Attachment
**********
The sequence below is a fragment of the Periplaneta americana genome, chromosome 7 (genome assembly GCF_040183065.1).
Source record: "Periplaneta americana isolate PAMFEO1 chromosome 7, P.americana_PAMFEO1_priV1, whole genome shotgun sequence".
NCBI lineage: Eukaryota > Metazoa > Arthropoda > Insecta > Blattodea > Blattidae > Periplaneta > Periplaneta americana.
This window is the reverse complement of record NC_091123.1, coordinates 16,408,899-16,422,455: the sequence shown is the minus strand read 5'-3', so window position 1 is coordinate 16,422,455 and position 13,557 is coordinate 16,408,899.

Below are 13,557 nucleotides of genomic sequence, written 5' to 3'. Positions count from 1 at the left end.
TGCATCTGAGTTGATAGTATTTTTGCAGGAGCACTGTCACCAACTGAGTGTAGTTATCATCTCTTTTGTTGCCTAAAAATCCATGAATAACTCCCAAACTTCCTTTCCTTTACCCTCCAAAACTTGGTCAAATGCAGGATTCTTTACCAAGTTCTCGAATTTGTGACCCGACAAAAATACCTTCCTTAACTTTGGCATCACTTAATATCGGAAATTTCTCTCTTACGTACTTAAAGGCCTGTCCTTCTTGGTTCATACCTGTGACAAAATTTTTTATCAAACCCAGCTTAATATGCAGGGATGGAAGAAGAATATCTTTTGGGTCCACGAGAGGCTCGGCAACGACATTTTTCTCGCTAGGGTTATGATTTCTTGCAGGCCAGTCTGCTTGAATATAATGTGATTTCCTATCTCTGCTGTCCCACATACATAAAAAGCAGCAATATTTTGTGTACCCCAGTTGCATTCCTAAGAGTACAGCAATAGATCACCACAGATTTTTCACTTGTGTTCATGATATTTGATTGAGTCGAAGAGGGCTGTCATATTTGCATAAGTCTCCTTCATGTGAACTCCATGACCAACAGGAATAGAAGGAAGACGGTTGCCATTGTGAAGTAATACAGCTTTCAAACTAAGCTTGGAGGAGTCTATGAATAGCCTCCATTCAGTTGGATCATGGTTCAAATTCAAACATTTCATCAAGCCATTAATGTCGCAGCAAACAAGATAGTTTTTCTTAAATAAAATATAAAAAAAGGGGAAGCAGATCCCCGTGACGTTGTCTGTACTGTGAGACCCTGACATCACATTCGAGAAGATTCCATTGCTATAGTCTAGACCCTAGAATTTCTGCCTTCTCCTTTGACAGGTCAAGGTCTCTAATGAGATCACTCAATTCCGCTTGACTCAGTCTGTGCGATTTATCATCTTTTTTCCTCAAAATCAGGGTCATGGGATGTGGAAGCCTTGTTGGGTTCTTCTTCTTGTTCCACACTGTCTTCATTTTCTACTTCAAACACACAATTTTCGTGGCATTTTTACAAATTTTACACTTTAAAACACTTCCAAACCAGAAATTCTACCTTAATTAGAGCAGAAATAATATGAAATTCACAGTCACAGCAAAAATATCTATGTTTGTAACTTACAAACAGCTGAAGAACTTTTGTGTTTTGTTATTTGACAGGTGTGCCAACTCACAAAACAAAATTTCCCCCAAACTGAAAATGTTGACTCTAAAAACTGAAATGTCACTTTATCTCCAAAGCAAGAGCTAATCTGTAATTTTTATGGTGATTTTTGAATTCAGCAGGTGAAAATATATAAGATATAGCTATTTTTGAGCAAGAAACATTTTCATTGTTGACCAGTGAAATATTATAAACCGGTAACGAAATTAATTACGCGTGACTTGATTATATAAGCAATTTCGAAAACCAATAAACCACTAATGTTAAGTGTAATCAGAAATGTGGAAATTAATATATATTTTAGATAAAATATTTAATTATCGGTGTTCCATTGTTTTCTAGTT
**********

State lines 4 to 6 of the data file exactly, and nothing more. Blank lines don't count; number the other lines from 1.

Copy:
This window is the reverse complement of record NC_091123.1, coordinates 16,408,899-16,422,455: the sequence shown is the minus strand read 5'-3', so window position 1 is coordinate 16,422,455 and position 13,557 is coordinate 16,408,899.

Below are 13,557 nucleotides of genomic sequence, written 5' to 3'. Positions count from 1 at the left end.
TGCATCTGAGTTGATAGTATTTTTGCAGGAGCACTGTCACCAACTGAGTGTAGTTATCATCTCTTTTGTTGCCTAAAAATCCATGAATAACTCCCAAACTTCCTTTCCTTTACCCTCCAAAACTTGGTCAAATGCAGGATTCTTTACCAAGTTCTCGAATTTGTGACCCGACAAAAATACCTTCCTTAACTTTGGCATCACTTAATATCGGAAATTTCTCTCTTACGTACTTAAAGGCCTGTCCTTCTTGGTTCATACCTGTGACAAAATTTTTTATCAAACCCAGCTTAATATGCAGGGATGGAAGAAGAATATCTTTTGGGTCCACGAGAGGCTCGGCAACGACATTTTTCTCGCTAGGGTTATGATTTCTTGCAGGCCAGTCTGCTTGAATATAATGTGATTTCCTATCTCTGCTGTCCCACATACATAAAAAGCAGCAATATTTTGTGTACCCCAGTTGCATTCCTAAGAGTACAGCAATAGATCACCACAGATTTTTCACTTGTGTTCATGATATTTGATTGAGTCGAAGAGGGCTGTCATATTTGCATAAGTCTCCTTCATGTGAACTCCATGACCAACAGGAATAGAAGGAAGACGGTTGCCATTGTGAAGTAATACAGCTTTCAAACTAAGCTTGGAGGAGTCTATGAATAGCCTCCATTCAGTTGGATCATGGTTCAAATTCAAACATTTCATCAAGCCATTAATGTCGCAGCAAACAAGATAGTTTTTCTTAAATAAAATATAAAAAAAGGGGAAGCAGATCCCCGTGACGTTGTCTGTACTGTGAGACCCTGACATCACATTCGAGAAGATTCCATTGCTATAGTCTAGACCCTAGAATTTCTGCCTTCTCCTTTGACAGGTCAAGGTCTCTAATGAGATCACTCAATTCCGCTTGACTCAGTCTGTGCGATTTATCATCTTTTTTCCTCAAAATCAGGGTCATGGGATGTGGAAGCCTTGTTGGGTTCTTCTTCTTGTTCCACACTGTCTTCATTTTCTACTTCAAACACACAATTTTCGTGGCATTTTTACAAATTTTACACTTTAAAACACTTCCAAACCAGAAATTCTACCTTAATTAGAGCAGAAATAATATGAAATTCACAGTCACAGCAAAAATATCTATGTTTGTAACTTACAAACAGCTGAAGAACTTTTGTGTTTTGTTATTTGACAGGTGTGCCAACTCACAAAACAAAATTTCCCCCAAACTGAAAATGTTGACTCTAAAAACTGAAATGTCACTTTATCTCCAAAGCAAGAGCTAATCTGTAATTTTTATGGTGATTTTTGAATTCAGCAGGTGAAAATATATAAGATATAGCTATTTTTGAGCAAGAAACATTTTCATTGTTGACCAGTGAAATATTATAAACCGGTAACGAAATTAATTACGCGTGACTTGATTATATAAGCAATTTCGAAAACCAATAAACCACTAATGTTAAGTGTAATCAGAAATGTGGAAATTAATATATATTTTAGATAAAATATTTAATTATCGGTGTTCCATTGTTTTCTAGTT